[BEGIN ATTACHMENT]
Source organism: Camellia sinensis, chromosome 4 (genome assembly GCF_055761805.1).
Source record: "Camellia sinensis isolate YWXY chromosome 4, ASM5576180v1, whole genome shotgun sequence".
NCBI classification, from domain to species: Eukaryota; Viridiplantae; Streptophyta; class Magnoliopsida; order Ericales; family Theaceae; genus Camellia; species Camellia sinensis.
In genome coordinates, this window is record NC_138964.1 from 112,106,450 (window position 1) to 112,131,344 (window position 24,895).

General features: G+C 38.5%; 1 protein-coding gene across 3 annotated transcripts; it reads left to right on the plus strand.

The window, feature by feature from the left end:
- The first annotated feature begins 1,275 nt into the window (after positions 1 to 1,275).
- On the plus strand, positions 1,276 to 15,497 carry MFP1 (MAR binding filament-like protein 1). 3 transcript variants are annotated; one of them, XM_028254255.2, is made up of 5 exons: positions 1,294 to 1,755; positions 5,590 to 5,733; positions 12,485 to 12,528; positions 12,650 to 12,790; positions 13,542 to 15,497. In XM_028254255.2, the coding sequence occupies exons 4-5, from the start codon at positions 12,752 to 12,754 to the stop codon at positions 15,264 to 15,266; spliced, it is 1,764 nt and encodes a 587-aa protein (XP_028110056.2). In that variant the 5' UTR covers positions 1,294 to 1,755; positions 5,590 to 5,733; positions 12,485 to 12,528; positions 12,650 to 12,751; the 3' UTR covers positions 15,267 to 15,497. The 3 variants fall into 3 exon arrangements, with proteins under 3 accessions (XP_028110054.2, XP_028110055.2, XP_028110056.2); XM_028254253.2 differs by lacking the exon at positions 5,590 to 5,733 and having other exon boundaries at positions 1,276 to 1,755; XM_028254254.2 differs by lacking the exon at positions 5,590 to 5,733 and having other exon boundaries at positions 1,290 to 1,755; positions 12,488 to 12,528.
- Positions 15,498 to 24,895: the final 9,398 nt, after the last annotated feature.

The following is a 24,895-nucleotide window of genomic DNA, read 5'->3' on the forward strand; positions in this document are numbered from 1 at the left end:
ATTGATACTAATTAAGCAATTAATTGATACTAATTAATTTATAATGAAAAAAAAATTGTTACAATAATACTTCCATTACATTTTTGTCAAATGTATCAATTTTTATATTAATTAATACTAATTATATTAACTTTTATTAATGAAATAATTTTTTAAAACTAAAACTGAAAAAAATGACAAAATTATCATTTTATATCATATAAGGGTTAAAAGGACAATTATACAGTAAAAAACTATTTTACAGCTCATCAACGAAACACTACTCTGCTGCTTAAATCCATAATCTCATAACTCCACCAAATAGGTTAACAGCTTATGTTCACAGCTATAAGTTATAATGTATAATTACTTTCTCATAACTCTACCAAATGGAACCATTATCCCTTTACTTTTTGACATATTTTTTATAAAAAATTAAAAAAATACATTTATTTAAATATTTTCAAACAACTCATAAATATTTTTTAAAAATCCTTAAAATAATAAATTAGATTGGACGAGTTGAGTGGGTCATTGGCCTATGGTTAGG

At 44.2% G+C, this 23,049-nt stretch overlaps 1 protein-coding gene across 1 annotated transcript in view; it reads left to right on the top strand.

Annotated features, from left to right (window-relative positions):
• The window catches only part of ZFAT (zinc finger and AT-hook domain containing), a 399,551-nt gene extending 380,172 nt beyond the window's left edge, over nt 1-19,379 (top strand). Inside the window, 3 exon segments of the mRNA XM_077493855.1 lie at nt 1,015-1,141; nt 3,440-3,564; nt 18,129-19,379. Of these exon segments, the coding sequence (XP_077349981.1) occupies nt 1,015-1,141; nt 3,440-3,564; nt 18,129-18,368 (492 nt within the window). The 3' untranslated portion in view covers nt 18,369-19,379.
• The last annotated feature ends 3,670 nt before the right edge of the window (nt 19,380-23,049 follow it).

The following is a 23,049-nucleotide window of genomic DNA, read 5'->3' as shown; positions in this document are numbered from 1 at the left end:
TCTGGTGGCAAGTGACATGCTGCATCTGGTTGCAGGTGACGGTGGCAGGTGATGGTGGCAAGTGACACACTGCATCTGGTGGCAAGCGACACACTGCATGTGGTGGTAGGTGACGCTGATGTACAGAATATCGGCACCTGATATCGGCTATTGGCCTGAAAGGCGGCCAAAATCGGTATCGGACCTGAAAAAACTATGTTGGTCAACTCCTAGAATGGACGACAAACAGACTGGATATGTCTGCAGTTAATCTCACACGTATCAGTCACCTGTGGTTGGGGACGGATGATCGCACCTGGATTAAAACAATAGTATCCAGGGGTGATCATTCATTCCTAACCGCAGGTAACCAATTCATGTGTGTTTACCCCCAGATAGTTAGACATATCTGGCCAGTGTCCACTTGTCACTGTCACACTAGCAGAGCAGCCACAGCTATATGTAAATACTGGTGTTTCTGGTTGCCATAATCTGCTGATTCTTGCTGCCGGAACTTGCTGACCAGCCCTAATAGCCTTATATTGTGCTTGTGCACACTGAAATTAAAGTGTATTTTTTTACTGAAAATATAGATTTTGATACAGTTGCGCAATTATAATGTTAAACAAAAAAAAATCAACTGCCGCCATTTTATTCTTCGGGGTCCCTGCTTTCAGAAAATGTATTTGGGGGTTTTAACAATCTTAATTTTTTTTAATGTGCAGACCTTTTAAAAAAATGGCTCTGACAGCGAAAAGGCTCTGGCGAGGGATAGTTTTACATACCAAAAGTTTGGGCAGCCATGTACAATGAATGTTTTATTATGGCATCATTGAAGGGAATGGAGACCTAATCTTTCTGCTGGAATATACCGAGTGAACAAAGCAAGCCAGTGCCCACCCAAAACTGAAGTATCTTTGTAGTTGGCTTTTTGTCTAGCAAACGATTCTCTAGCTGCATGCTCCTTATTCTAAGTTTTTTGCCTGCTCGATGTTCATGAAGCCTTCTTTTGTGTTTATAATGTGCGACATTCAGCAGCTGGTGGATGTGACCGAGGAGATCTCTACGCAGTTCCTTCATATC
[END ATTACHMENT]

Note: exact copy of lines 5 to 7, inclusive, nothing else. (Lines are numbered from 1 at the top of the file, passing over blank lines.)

General features: G+C 38.5%; 1 protein-coding gene across 3 annotated transcripts; it reads left to right on the plus strand.

The window, feature by feature from the left end:
- The first annotated feature begins 1,275 nt into the window (after positions 1 to 1,275).